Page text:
The 480-HP 2021 BMW M3 and M4 Will Have a Stick Shift and RWD

The base cars stay true to their roots, and the Competition models hit 510 hp.

solkee/reddit

The take rate for sedans is shrinking rapidly, just like the take rate for manuals and rear-wheel-drive. It would make sense, then, for BMW to give its new 2021 M3—which by nature must be a sedan—a slushbox and all-wheel-drive. Well, it did. But also, it didn't! While an automatic and AWD will be options, the base car will stick with the classic M3 formula of a manual transmission and RWD.

The new cars will keep their tried and true 3.0-liter, inline six-cylinder engine, the S58. This engine is already seen in the M versions of BMWs small SUVs, but they've yet to make it into a true coupe/sedan. Like the previous generation M-derived straight-six, it sticks with two turbochargers to deliver over 400 horsepower, 480 in this case. 

But that 480 horsepower output isn't the whole story, thanks to the existence of the new M3/M4 competition. That's where the 8-speed automatic transmission comes into play along with a boosted output of 510 horsepower. The 8-speed will be the only option if you want the extra power of the Competition package, however, you'll still be able to have either rear or all-wheel-drive.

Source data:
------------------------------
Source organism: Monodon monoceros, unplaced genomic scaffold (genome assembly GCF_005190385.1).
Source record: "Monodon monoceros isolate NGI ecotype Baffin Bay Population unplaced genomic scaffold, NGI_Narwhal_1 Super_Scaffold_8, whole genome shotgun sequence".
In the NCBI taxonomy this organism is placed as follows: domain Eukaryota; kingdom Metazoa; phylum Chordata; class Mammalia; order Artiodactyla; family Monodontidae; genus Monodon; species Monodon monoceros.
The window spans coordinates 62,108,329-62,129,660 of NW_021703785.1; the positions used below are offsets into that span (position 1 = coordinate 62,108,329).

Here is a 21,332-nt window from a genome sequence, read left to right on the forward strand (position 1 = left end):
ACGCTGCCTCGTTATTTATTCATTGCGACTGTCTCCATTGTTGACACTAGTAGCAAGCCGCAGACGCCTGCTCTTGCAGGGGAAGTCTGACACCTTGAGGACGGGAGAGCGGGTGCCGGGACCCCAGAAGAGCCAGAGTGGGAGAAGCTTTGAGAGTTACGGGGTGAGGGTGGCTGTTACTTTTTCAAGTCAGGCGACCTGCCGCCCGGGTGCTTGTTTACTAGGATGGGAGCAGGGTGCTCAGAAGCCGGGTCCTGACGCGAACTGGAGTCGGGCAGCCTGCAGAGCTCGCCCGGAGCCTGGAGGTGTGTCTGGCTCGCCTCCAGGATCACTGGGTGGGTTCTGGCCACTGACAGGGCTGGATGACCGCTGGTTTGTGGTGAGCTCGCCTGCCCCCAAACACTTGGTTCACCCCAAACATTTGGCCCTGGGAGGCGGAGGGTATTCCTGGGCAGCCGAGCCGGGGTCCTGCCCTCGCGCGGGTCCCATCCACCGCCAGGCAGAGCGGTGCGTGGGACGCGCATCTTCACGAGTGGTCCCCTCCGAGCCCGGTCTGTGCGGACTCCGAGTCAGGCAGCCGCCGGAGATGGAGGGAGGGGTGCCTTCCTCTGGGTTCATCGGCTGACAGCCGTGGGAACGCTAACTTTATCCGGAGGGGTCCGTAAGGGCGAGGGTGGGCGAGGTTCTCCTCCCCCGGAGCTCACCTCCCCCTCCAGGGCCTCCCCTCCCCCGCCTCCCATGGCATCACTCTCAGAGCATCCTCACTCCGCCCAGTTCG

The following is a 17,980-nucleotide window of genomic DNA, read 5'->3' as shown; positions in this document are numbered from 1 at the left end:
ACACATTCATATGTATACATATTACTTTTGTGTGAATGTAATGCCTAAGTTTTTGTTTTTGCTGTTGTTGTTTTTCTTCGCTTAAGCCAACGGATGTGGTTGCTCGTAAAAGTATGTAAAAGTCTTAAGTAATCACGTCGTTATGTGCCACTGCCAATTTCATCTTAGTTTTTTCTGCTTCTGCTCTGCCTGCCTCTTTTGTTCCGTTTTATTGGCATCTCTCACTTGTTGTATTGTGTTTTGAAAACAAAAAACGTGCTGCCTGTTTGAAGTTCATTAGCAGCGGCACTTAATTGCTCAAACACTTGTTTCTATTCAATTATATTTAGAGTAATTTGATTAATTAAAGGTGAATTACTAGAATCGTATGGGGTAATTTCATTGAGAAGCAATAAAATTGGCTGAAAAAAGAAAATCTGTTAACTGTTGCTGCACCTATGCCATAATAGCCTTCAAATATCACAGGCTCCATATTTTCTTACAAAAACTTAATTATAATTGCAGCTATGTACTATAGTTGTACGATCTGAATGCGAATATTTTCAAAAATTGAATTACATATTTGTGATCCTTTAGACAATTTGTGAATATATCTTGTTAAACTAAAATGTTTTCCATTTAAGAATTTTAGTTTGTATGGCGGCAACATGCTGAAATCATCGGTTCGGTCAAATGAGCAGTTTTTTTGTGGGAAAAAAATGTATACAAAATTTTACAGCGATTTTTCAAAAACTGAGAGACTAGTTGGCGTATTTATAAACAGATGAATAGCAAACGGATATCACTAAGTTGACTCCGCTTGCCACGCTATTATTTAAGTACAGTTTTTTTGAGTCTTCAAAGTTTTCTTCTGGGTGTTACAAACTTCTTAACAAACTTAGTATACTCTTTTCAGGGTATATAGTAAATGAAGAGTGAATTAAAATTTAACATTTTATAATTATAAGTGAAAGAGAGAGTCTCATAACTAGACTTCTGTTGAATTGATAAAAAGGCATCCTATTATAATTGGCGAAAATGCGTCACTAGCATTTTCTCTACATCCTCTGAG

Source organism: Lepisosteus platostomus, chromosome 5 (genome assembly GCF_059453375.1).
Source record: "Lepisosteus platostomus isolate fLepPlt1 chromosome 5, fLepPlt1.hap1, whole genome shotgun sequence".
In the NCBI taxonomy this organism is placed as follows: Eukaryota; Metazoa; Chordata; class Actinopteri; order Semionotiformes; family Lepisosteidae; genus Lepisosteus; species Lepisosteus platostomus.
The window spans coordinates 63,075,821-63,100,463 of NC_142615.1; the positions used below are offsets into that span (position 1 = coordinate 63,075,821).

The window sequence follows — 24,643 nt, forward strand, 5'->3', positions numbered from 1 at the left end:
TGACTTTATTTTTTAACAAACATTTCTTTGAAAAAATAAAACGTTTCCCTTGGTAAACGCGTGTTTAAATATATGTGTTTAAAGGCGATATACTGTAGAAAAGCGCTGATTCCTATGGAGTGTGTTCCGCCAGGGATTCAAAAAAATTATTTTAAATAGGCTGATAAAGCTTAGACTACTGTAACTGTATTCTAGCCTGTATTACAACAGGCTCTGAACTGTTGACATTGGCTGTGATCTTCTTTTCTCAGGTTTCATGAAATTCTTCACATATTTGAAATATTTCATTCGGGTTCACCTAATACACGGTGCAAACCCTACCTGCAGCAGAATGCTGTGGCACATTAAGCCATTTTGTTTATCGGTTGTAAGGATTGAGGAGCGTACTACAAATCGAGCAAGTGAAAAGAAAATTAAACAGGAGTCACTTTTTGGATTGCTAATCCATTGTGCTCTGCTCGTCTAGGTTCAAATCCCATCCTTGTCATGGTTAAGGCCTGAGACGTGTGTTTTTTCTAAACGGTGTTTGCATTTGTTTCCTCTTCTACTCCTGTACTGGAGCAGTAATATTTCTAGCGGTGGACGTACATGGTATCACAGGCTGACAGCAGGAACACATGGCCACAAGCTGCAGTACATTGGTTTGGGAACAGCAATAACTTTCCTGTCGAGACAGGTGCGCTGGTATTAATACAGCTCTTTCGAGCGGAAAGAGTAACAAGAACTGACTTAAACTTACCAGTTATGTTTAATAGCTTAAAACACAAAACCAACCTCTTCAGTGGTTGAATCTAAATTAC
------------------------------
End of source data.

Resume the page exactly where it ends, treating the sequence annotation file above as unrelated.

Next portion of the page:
There are other details that should interest you as well, such as the aesthetics of the more aggressive M models. And when I say interest...well, it's not necessarily a positive one. That's because as well as offering the classic M add-ons like flared fenders, extra exhausts, and a big bulge in the hood, the new M3 sedan will apparently share its front fascia with the M4, pictured up top. This looked fine on the E90/E92 M3 which played the same trick, however, the grille on the E90 3-Series wasn't quite so... let's say, inclined to sniff as the larger grilles on the G22 4-Series.

Despite this unfortunate development concerning the M twin's aesthetics, we should all be excited nonetheless. The manual transmission is not-so-gradually disappearing from performance car options lists, and BMW has already—and perhaps appropriately—removed the option from the larger M5. Combine the available 6-speed with the fact that we won't be stuck with steering corrupted by an all-wheel-drive system, and I think we should be excited about the G80 M3/M4. We can't take cars like this for granted anymore.

Got a tip? Send us a note: tips@thedrive.com